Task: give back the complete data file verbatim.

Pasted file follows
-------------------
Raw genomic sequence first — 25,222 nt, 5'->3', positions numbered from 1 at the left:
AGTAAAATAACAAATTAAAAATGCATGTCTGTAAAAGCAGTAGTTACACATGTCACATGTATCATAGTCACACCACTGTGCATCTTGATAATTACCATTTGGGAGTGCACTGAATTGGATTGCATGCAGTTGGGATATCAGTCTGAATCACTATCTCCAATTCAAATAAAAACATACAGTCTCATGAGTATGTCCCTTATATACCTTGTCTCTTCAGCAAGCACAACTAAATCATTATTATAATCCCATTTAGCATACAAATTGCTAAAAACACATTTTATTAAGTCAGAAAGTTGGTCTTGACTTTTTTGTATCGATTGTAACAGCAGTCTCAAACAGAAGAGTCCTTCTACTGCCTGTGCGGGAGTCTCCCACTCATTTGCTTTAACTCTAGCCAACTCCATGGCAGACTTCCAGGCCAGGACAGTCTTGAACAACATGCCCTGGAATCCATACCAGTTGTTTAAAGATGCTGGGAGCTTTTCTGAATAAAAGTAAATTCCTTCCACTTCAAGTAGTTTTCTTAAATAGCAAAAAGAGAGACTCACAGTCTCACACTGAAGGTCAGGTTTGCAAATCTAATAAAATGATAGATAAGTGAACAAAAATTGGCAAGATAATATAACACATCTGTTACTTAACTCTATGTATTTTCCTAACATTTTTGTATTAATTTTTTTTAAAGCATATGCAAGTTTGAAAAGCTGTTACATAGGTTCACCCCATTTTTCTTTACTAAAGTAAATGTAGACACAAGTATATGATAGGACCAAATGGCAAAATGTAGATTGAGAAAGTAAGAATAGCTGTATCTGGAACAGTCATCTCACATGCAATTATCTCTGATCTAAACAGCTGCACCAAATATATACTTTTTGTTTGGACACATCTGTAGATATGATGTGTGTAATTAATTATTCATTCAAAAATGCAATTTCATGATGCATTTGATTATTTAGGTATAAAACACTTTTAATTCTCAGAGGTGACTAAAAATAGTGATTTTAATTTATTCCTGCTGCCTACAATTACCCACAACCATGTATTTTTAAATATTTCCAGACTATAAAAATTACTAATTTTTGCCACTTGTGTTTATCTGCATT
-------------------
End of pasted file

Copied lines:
Raw genomic sequence first — 25,222 nt, 5'->3', positions numbered from 1 at the left:
AGTAAAATAACAAATTAAAAATGCATGTCTGTAAAAGCAGTAGTTACACATGTCACATGTATCATAGTCACACCACTGTGCATCTTGATAATTACCATTTGGGAGTGCACTGAATTGGATTGCATGCAGTTGGGATATCAGTCTGAATCACTATCTCCAATTCAAATAAAAACATACAGTCTCATGAGTATGTCCCTTATATACCTTGTCTCTTCAGCAAGCACAACTAAATCATTATTATAATCCCATTTAGCATACAAATTGCTAAAAACACATTTTATTAAGTCAGAAAGTTGGTCTTGACTTTTTTGTATCGATTGTAACAGCAGTCTCAAACAGAAGAGTCCTTCTACTGCCTGTGCGGGAGTCTCCCACTCATTTGCTTTAACTCTAGCCAACTCCATGGCAGACTTCCAGGCCAGGACAGTCTTGAACAACATGCCCTGGAATCCATACCAGTTGTTTAAAGATGCTGGGAGCTTTTCTGAATAAAAGTAAATTCCTTCCACTTCAAGTAGTTTTCTTAAATAGCAAAAAGAGAGACTCACAGTCTCACACTGAAGGTCAGGTTTGCAAATCTAATAAAATGATAGATAAGTGAACAAAAATTGGCAAGATAATATAACACATCTGTTACTTAACTCTATGTATTTTCCTAACATTTTTGTATTAATTTTTTTTAAAGCATATGCAAGTTTGAAAAGCTGTTACATAGGTTCACCCCATTTTTCTTTACTAAAGTAAATGTAGACACAAGTATATGATAGGACCAAATGGCAAAATGTAGATTGAGAAAGTAAGAATAGCTGTATCTGGAACAGTCATCTCACATGCAATTATCTCTGATCTAAACAGCTGCACCAAATATATACTTTTTGTTTGGACACATCTGTAGATATGATGTGTGTAATTAATTATTCATTCAAAAATGCAATTTCATGATGCATTTGATTATTTAGGTATAAAACACTTTTAATTCTCAGAGGTGACTAAAAATAGTGATTTTAATTTATTCCTGCTGCCTACAATTACCCACAACCATGTATTTTTAAATATTTCCAGACTATAAAAATTACTAATTTTTGCCACTTGTGTTTATCTGCATT